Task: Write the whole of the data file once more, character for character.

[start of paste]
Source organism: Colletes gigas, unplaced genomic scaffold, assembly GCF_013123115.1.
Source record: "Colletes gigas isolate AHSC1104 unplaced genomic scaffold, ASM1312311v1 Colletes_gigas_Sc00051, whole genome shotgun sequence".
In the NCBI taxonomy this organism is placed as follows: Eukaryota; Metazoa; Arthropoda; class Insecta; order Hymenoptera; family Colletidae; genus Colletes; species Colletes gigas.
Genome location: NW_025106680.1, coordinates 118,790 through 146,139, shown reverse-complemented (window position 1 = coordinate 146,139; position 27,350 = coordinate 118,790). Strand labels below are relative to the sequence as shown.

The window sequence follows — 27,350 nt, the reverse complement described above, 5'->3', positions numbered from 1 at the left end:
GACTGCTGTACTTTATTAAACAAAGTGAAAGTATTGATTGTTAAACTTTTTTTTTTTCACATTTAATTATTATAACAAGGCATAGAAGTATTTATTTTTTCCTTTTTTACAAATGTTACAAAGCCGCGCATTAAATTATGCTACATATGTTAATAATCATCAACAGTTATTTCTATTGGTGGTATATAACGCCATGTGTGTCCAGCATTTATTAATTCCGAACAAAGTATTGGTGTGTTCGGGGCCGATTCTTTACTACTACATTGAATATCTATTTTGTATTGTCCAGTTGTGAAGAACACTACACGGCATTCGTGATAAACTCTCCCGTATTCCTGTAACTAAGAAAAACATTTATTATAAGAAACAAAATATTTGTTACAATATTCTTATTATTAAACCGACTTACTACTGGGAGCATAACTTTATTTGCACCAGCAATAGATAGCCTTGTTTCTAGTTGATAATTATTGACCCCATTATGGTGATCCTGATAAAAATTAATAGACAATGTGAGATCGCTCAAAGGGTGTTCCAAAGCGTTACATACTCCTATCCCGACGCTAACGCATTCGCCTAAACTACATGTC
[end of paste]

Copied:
Source organism: Colletes gigas, unplaced genomic scaffold, assembly GCF_013123115.1.
Source record: "Colletes gigas isolate AHSC1104 unplaced genomic scaffold, ASM1312311v1 Colletes_gigas_Sc00051, whole genome shotgun sequence".
In the NCBI taxonomy this organism is placed as follows: Eukaryota; Metazoa; Arthropoda; class Insecta; order Hymenoptera; family Colletidae; genus Colletes; species Colletes gigas.
Genome location: NW_025106680.1, coordinates 118,790 through 146,139, shown reverse-complemented (window position 1 = coordinate 146,139; position 27,350 = coordinate 118,790). Strand labels below are relative to the sequence as shown.

The window sequence follows — 27,350 nt, the reverse complement described above, 5'->3', positions numbered from 1 at the left end:
GACTGCTGTACTTTATTAAACAAAGTGAAAGTATTGATTGTTAAACTTTTTTTTTTTCACATTTAATTATTATAACAAGGCATAGAAGTATTTATTTTTTCCTTTTTTACAAATGTTACAAAGCCGCGCATTAAATTATGCTACATATGTTAATAATCATCAACAGTTATTTCTATTGGTGGTATATAACGCCATGTGTGTCCAGCATTTATTAATTCCGAACAAAGTATTGGTGTGTTCGGGGCCGATTCTTTACTACTACATTGAATATCTATTTTGTATTGTCCAGTTGTGAAGAACACTACACGGCATTCGTGATAAACTCTCCCGTATTCCTGTAACTAAGAAAAACATTTATTATAAGAAACAAAATATTTGTTACAATATTCTTATTATTAAACCGACTTACTACTGGGAGCATAACTTTATTTGCACCAGCAATAGATAGCCTTGTTTCTAGTTGATAATTATTGACCCCATTATGGTGATCCTGATAAAAATTAATAGACAATGTGAGATCGCTCAAAGGGTGTTCCAAAGCGTTACATACTCCTATCCCGACGCTAACGCATTCGCCTAAACTACATGTC